So if you were still wondering why West Ham fans are little disillusioned…
Louis van Gaal’s Manchester United signings
A list of all the players who were signed by Van Gaal on permanent deals for transfer fees:
Angel Di Maria – long gone.
Bastian Schweinsteiger – long gone.
Memphis Depay – long gone, but doing nice things in France.
Morgan Schneiderlin – long gone.
Marcos Rojo – going?
Daley Blind- going?
Matteo Darmian – going?
Anthony Martial – going?
Luke Shaw – going?
Ander Herrera – 13 league starts all season, but back in Jose Mourinho’s good books for now.
The message is clear: It’s far better to be signed by Mourinho than inherited by him. Those towards the top of that list merited their sales because they were not good enough. Can the same be said of those towards the bottom?
Manchester United’s creativity
They had Anthony Martial, Paul Pogba, Juan Mata, Jesse Lingard, Romelu Lukaku, Henrikh Mkhitaryan, Marcus Rashford and Alexis Sanchez. They created 69 fewer chances than any other team in the top six (and less than 40 more than Bournemouth and Southampton). That suggests a problem in system, not individuals. A solution must be found over the summer.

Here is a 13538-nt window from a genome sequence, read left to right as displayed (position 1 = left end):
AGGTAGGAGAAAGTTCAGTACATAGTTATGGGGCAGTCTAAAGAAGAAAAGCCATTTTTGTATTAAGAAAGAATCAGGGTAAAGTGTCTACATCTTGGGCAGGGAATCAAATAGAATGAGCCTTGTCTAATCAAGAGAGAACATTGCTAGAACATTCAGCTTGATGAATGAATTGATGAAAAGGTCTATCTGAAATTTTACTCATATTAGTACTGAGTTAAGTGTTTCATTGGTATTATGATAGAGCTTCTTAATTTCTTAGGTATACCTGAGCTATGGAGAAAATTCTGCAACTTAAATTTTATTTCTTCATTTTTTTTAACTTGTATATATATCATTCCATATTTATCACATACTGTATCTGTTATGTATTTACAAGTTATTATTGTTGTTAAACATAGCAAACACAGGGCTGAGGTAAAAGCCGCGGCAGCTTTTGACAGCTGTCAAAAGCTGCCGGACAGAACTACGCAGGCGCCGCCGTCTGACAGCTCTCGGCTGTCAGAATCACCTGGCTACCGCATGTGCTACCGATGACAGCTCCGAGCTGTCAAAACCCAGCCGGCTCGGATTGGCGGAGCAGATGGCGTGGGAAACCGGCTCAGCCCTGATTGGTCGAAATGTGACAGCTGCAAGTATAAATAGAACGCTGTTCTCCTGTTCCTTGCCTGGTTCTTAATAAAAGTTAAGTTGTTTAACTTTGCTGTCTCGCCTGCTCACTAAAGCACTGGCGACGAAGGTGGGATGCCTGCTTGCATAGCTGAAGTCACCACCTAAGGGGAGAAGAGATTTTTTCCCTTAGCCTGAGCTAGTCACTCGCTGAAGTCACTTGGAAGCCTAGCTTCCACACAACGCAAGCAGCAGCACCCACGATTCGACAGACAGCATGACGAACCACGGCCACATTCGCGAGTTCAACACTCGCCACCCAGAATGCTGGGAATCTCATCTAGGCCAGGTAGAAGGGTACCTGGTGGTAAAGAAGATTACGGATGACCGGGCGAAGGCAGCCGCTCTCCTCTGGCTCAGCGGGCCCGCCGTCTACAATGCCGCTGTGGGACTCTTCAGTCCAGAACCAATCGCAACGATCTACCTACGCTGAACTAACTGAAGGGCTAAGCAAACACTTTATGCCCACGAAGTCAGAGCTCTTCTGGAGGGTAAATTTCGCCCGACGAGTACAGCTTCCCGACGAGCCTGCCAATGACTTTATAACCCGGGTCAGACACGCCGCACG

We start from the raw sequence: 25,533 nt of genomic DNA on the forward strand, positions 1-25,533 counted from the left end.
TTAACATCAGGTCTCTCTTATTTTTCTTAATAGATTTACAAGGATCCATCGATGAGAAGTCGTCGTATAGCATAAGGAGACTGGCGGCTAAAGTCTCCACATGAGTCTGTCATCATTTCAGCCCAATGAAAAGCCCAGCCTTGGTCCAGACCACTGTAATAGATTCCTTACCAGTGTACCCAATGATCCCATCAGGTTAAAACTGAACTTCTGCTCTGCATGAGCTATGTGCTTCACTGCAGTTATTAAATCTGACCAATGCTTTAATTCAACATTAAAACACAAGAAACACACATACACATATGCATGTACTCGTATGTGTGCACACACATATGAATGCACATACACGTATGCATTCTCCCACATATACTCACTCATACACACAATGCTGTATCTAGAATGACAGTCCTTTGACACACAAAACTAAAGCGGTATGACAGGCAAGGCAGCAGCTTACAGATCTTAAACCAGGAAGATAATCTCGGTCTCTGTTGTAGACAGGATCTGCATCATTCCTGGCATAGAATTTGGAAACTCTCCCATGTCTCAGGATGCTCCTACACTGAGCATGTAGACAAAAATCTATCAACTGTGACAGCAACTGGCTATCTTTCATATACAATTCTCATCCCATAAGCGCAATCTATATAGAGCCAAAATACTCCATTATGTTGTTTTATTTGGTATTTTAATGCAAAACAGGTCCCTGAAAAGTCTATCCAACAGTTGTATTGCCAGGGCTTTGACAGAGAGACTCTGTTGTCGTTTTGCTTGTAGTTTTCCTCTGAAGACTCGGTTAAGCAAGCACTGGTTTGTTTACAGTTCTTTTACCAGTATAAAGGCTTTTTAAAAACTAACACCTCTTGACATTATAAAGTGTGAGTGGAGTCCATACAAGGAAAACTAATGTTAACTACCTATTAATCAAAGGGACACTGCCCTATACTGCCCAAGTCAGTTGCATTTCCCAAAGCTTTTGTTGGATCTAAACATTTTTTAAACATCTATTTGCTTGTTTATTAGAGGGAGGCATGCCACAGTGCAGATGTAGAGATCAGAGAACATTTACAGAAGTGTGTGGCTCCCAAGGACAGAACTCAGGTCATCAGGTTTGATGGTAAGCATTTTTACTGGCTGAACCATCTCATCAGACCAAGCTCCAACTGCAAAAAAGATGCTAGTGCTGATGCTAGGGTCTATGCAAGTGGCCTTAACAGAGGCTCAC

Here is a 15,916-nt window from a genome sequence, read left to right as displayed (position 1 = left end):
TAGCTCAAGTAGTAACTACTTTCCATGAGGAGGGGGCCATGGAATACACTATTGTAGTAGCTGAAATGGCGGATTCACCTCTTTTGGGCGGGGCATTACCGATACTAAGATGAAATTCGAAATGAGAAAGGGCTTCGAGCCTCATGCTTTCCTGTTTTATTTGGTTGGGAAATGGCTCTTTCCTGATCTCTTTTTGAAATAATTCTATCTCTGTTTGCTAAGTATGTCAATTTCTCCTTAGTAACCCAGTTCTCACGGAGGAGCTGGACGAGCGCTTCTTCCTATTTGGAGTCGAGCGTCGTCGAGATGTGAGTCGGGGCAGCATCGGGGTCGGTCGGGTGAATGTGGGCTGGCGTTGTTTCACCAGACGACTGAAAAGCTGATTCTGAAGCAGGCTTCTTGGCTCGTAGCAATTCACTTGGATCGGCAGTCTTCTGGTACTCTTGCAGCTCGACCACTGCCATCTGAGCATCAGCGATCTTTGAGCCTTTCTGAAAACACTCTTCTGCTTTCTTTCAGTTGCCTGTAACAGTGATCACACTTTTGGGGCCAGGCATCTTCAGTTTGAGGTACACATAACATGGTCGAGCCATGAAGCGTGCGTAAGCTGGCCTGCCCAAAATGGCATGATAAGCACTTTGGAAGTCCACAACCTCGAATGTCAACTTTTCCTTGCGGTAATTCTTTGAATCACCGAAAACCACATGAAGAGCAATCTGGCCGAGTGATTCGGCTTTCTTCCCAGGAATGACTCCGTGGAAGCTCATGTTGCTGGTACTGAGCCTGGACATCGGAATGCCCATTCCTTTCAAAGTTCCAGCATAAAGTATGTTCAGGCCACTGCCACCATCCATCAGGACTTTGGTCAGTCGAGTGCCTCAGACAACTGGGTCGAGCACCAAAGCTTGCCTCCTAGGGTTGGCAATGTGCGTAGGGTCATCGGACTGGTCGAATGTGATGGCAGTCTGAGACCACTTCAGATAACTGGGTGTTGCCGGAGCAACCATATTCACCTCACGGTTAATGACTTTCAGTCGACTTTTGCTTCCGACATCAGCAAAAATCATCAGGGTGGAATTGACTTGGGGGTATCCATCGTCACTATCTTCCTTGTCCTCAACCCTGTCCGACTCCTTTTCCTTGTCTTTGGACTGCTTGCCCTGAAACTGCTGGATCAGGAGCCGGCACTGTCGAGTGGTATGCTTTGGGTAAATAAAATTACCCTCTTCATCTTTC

Disaster averted, but Southampton should never have been in this situation in the first place. There is no inherent problem with selling your best players for huge profit every year, despite what some people might say. In fact, for those clubs below the financial elite it is the perfect route towards sustainable progress.
But the strategy can only work if the club’s recruitment processes are watertight, both in signing players and appointing managers. Southampton swallowed Mauricio Pellegrino’s story that he could be the man to bring passing football to St Mary’s, despite little in his career offering evidence of that capability.